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2012 Women In Transportation: KellyAnne Gallagher

Posted on September 24, 2012 by Brittni Rubin, Assistant Editor

At the high-speed practicum in Los Angeles in February 2010, Gallagher (third from left) brought over practitioners from various countries to speak at the sessions.
At the high-speed practicum in Los Angeles in February 2010, Gallagher (third from left) brought over practitioners from various countries to speak at the sessions.

In 2000, the American Public Transportation Association (APTA) had successfully bid on a contract to manage the Women’s Transportation Seminar (WTS) and was looking to hire someone for the job. Unlike the typical transit candidate, APTA wanted someone with broad, extensive nonprofit management skills — KellyAnne Gallagher fit the bill.

Until that point, she had spent nearly her entire career in the management of nonprofit organizations. Gallagher did work in human and civil rights, launched a political action campaign, management consulted and volunteered for the Women’s Information Network. She also served as COO of the National Council of Individual Investors and was chief of staff and director at the Ronald H. Brown Foundation.  

“At the time, APTA needed a unique set of skills that they wouldn’t normally have had internally,” says Gallagher, who is also a certified association executive (CAE). “I happened to have them, and that’s what brought me to transit.”

She joined APTA that year, stepping in as director of association management services. She oversaw the High Speed Ground Transportation Association and the American Transit Services Council, in addition to WTS.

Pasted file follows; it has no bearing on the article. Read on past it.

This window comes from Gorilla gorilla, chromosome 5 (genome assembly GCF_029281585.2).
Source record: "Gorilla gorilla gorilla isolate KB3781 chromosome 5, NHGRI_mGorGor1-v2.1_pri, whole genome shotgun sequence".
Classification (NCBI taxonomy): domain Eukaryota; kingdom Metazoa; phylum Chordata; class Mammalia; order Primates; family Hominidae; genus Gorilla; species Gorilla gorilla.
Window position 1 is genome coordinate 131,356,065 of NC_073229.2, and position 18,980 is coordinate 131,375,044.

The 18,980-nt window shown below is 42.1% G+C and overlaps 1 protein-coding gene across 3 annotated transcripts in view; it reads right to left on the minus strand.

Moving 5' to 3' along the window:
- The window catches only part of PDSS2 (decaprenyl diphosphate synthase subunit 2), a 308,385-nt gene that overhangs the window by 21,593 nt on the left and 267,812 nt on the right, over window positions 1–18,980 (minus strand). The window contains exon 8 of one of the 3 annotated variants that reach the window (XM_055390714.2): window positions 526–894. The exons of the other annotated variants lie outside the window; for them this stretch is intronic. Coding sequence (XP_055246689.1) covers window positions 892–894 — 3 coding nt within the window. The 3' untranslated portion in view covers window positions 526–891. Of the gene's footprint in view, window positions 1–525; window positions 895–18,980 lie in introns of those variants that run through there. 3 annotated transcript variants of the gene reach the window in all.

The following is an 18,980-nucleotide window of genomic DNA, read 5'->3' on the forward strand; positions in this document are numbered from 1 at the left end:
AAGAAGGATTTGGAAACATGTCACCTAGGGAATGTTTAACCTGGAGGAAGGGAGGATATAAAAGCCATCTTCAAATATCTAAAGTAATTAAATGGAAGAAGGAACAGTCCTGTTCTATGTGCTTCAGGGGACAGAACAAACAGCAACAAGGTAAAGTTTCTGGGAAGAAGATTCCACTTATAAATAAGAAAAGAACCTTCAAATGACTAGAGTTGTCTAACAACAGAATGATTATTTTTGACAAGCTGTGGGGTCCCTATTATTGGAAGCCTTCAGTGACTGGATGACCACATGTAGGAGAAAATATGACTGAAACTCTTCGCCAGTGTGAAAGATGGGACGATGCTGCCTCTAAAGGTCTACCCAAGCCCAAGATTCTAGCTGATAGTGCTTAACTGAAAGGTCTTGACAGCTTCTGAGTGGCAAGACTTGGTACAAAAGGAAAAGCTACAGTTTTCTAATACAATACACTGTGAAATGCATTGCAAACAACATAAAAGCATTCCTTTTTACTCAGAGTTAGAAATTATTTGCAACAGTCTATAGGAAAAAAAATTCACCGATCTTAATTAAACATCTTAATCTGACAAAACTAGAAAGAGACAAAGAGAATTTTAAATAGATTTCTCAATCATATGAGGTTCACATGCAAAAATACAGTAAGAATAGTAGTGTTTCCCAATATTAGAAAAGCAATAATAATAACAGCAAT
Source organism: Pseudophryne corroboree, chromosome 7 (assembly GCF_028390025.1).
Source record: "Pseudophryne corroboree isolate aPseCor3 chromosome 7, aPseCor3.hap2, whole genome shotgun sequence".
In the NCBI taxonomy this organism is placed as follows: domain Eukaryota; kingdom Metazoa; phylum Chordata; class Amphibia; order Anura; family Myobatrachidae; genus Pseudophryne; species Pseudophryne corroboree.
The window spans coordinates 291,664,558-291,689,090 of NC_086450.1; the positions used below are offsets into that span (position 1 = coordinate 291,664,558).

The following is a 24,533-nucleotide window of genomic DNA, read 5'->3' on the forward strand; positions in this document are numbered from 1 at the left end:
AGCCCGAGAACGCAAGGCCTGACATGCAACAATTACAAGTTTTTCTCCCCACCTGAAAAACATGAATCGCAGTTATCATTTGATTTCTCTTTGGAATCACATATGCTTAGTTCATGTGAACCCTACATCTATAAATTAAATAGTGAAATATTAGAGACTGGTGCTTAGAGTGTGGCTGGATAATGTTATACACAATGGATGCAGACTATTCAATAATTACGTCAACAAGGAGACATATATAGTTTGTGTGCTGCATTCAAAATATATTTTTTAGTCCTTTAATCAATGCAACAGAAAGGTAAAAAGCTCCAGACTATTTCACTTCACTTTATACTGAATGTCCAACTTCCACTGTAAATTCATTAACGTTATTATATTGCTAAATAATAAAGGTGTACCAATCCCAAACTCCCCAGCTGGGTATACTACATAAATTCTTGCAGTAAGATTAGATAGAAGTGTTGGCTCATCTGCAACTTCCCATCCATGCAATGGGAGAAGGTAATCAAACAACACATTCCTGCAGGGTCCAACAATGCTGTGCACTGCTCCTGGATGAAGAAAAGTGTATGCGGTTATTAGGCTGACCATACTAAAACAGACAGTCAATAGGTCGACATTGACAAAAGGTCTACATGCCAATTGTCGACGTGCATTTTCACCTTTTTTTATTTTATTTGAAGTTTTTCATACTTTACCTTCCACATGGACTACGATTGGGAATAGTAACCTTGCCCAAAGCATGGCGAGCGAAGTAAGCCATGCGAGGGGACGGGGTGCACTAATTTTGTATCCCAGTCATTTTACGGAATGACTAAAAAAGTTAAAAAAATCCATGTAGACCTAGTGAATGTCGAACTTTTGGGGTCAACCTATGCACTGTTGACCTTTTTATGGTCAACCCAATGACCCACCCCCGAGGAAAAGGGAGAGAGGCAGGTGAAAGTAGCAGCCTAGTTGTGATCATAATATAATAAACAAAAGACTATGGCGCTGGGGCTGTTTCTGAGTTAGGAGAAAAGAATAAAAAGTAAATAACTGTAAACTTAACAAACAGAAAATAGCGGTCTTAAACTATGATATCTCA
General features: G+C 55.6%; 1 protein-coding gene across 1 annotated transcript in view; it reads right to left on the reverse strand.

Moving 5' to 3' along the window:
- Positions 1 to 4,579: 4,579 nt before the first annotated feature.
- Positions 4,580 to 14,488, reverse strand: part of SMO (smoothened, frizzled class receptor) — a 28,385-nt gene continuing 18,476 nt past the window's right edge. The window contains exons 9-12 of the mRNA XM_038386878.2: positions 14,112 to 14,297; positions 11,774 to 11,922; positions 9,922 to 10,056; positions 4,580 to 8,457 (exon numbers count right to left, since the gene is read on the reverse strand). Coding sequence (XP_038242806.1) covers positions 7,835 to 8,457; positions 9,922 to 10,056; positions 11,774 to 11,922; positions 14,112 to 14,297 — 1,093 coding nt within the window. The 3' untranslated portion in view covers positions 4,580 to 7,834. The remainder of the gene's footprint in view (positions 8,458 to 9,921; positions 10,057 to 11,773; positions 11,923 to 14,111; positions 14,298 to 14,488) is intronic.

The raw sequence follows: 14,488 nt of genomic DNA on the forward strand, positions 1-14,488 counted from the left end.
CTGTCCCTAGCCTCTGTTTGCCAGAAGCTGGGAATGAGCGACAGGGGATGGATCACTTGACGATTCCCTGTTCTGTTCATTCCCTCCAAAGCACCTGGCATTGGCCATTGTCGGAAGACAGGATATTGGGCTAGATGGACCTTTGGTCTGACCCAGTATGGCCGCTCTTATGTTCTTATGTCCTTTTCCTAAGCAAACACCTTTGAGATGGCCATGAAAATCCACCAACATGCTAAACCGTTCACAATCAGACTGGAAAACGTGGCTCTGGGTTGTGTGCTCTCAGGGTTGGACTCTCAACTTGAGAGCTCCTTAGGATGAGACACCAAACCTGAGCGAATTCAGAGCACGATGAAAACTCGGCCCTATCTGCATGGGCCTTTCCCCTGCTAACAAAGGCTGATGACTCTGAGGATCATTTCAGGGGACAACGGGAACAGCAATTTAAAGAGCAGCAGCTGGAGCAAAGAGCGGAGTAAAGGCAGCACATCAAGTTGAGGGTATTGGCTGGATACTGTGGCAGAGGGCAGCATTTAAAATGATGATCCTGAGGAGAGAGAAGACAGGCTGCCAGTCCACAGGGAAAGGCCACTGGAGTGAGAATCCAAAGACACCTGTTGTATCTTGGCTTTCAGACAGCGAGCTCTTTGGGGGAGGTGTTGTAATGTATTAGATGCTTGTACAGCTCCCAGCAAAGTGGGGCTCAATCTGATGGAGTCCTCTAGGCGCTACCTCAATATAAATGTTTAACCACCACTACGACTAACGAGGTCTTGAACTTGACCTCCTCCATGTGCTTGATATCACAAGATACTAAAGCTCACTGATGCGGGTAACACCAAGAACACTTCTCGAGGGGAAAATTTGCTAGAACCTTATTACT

“The job transition and getting to know the board members took a bit of time, but it allowed me to understand the ins and outs of transit — what it means to peoples’ lives and how individuals working in this industry can impact millions every day just by the decisions they make,” says Gallagher.

For WTS, Gallagher grew the number of chapters, the number of individual members and the size of their scholarship fund. Together with her team, she overhauled the internal processes of the organization and redesigned its newsletter, which went on to win several design awards.

“When I completed my term with WTS, I turned back to that board of directors a bigger, stronger and more cohesive organization than that which I had inherited,” says Gallagher.

In 2006, Gallagher transitioned into the position of director of member services for APTA. Among a handful of duties, she’s staff advisor for transit CEOs and has responsibilities for commuter, high-speed, water-borne and intercity rail issues and their related committees. Her team also manages APTA’s international program and provides for the needs and interests of APTA’s business members and revenue management professionals.

“I didn’t have a background in transit,” says Gallagher. “I came here with the people skills that are essential to building a sense of affiliation for the hundreds of thousands of individual members who make up APTA. I see my primary responsibility is relationship management and focusing on that has served me well.”

In 2010 and 2011 Gallagher spearheaded the international practicums on implementing high-speed rail in the U.S. It was a practical training program, organized in conjunction with the International Union of Railways, for those who were going to be putting the high-speed rail grant money to work.

It focused on everything that goes into planning and executing service for high-speed rail. Gallagher brought over practitioners from Europe and Asia to speak at the sessions, which were held in three cities across the country.

Most recently, Gallagher co-chaired the organizing committee for the just-completed 2012 World Congress on High-Speed Rail in Philadelphia. With about 1,000 attendees from 37 different countries present, it addressed technical and economic issues and held educational sessions on high-speed rail. She also had a major role in the 2011 World Congress in Beijing.

“With APTA, I have been given the freedom to run with new projects,” says Gallagher. “The practicum and world congresses are two examples of that.”

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